Thursday, 17 October 2013 00:00
When asked about the increase in school tax rates, Nassau County Acting Assessor James Davis recently stated, “School spending is out of control and that’s why taxes are going up.” Facts do not support that statement. Here in Manhasset, spending, typically referred to as the budget, will decrease by 1% for the 2013-14 school year. This school year’s budget is nearly $1 million lower than last year’s budget. School spending is under control.
Spending is decreasing, yet the voter-approved tax levy for the 2013-14 budget is $79,341,951, a 1.97% increase. The tax levy increase makes up for a shortfall in revenue from other sources, namely reserves. By law, each school district relies on Nassau County to collect the voter approved tax levy. In Manhasset’s case, the district will receive the approved 1.97% increase in tax levy revenue, a total of $79,341,951 and not a dollar more. If Manhasset voters approved a tax levy increase of 1.97%, why then are Manhasset homeowners seeing their tax bills increase more than that 1.97%? That answer lies with the Nassau County Assessor who is responsible for allocating Manhasset’s total tax levy of $79,341,951 among each of the property taxpayers in the district: individual homeowners, businesses, condominiums and utilities.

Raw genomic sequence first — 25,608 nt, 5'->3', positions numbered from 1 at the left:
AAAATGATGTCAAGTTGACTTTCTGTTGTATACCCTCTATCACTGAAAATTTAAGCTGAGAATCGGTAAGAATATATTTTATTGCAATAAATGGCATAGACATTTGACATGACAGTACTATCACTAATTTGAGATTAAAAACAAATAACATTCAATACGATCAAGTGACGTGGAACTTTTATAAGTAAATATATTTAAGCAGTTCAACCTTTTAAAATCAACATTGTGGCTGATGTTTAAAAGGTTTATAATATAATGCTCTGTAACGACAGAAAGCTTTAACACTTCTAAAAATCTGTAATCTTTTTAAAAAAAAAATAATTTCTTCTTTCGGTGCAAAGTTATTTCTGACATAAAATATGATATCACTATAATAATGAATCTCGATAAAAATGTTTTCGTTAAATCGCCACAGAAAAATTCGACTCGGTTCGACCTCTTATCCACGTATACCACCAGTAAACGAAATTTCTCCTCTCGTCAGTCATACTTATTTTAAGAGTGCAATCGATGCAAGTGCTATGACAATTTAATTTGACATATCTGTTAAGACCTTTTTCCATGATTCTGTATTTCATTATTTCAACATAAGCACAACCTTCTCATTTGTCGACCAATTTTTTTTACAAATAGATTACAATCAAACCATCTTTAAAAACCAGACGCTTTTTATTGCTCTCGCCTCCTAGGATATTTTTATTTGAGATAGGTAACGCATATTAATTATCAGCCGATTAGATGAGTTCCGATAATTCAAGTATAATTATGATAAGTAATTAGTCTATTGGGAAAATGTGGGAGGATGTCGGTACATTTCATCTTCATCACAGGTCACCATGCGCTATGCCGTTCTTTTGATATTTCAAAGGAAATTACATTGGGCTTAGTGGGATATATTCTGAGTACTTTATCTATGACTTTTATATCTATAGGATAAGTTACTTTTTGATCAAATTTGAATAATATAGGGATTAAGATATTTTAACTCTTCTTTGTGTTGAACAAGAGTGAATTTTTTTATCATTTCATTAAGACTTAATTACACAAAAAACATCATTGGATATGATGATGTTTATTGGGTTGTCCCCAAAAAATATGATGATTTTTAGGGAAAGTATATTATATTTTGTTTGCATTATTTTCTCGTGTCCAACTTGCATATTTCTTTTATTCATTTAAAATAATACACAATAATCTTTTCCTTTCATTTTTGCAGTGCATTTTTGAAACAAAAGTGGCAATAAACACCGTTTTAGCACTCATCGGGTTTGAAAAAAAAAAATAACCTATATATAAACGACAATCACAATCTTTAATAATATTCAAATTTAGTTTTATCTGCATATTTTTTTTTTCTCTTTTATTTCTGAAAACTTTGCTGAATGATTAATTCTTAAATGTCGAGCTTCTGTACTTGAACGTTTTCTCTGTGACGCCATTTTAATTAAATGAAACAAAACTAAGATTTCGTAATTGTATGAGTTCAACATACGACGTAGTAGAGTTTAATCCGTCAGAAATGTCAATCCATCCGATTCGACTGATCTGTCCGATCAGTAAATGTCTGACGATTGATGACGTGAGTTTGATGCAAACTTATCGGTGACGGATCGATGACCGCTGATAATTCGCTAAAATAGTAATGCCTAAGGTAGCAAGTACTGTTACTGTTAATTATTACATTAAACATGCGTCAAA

Also note that the County Assessor is additionally responsible for handling the tax grievance process. News reports state that 87% of tax grievances filed were granted. Why so many? Questions on the tax assessment, allocation and grievance processes must be directed to the County Assessor’s Office; they are beyond the legal responsibility of the school district. School spending is well under control in Manhasset. More importantly, school spending is controlled by what the Manhasset community wants for its schools.
The Manhasset Board of Education
Ann Marie Curd